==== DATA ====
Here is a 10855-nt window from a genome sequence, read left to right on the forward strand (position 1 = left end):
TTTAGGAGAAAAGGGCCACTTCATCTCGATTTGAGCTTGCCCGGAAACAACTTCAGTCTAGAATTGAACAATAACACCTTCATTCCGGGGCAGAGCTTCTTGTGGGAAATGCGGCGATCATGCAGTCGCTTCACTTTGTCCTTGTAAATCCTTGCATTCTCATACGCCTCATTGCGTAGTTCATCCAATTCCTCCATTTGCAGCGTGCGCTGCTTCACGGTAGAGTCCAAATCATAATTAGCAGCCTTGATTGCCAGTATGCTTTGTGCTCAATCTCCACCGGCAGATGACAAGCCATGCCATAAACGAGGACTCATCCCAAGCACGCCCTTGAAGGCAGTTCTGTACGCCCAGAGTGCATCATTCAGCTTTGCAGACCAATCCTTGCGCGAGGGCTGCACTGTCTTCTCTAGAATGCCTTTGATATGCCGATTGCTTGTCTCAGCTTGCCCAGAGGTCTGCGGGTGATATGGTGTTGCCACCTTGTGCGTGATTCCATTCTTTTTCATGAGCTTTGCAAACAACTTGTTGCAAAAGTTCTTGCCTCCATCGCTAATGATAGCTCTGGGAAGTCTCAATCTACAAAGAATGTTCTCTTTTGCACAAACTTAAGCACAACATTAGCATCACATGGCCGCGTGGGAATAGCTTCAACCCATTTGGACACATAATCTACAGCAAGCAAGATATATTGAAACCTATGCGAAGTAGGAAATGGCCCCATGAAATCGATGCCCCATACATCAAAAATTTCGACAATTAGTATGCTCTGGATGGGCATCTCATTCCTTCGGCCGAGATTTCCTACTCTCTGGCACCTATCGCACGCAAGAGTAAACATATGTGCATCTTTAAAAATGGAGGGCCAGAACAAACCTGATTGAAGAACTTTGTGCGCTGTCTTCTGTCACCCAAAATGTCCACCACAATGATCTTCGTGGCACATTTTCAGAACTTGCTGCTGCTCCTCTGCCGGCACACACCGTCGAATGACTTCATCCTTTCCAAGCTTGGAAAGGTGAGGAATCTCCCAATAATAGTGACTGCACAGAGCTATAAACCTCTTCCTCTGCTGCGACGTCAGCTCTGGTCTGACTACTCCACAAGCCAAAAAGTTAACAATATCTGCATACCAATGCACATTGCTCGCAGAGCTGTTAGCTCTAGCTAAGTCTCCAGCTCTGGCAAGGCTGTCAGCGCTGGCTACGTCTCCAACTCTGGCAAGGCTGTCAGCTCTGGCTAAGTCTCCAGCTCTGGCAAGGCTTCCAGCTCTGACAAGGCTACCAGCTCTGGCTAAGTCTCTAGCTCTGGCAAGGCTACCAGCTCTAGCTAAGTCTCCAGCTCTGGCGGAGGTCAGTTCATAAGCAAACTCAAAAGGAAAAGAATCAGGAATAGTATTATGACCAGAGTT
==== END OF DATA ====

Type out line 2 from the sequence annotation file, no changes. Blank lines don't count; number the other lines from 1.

TTTAGGAGAAAAGGGCCACTTCATCTCGATTTGAGCTTGCCCGGAAACAACTTCAGTCTAGAATTGAACAATAACACCTTCATTCCGGGGCAGAGCTTCTTGTGGGAAATGCGGCGATCATGCAGTCGCTTCACTTTGTCCTTGTAAATCCTTGCATTCTCATACGCCTCATTGCGTAGTTCATCCAATTCCTCCATTTGCAGCGTGCGCTGCTTCACGGTAGAGTCCAAATCATAATTAGCAGCCTTGATTGCCAGTATGCTTTGTGCTCAATCTCCACCGGCAGATGACAAGCCATGCCATAAACGAGGACTCATCCCAAGCACGCCCTTGAAGGCAGTTCTGTACGCCCAGAGTGCATCATTCAGCTTTGCAGACCAATCCTTGCGCGAGGGCTGCACTGTCTTCTCTAGAATGCCTTTGATATGCCGATTGCTTGTCTCAGCTTGCCCAGAGGTCTGCGGGTGATATGGTGTTGCCACCTTGTGCGTGATTCCATTCTTTTTCATGAGCTTTGCAAACAACTTGTTGCAAAAGTTCTTGCCTCCATCGCTAATGATAGCTCTGGGAAGTCTCAATCTACAAAGAATGTTCTCTTTTGCACAAACTTAAGCACAACATTAGCATCACATGGCCGCGTGGGAATAGCTTCAACCCATTTGGACACATAATCTACAGCAAGCAAGATATATTGAAACCTATGCGAAGTAGGAAATGGCCCCATGAAATCGATGCCCCATACATCAAAAATTTCGACAATTAGTATGCTCTGGATGGGCATCTCATTCCTTCGGCCGAGATTTCCTACTCTCTGGCACCTATCGCACGCAAGAGTAAACATATGTGCATCTTTAAAAATGGAGGGCCAGAACAAACCTGATTGAAGAACTTTGTGCGCTGTCTTCTGTCACCCAAAATGTCCACCACAATGATCTTCGTGGCACATTTTCAGAACTTGCTGCTGCTCCTCTGCCGGCACACACCGTCGAATGACTTCATCCTTTCCAAGCTTGGAAAGGTGAGGAATCTCCCAATAATAGTGACTGCACAGAGCTATAAACCTCTTCCTCTGCTGCGACGTCAGCTCTGGTCTGACTACTCCACAAGCCAAAAAGTTAACAATATCTGCATACCAATGCACATTGCTCGCAGAGCTGTTAGCTCTAGCTAAGTCTCCAGCTCTGGCAAGGCTGTCAGCGCTGGCTACGTCTCCAACTCTGGCAAGGCTGTCAGCTCTGGCTAAGTCTCCAGCTCTGGCAAGGCTTCCAGCTCTGACAAGGCTACCAGCTCTGGCTAAGTCTCTAGCTCTGGCAAGGCTACCAGCTCTAGCTAAGTCTCCAGCTCTGGCGGAGGTCAGTTCATAAGCAAACTCAAAAGGAAAAGAATCAGGAATAGTATTATGACCAGAGTT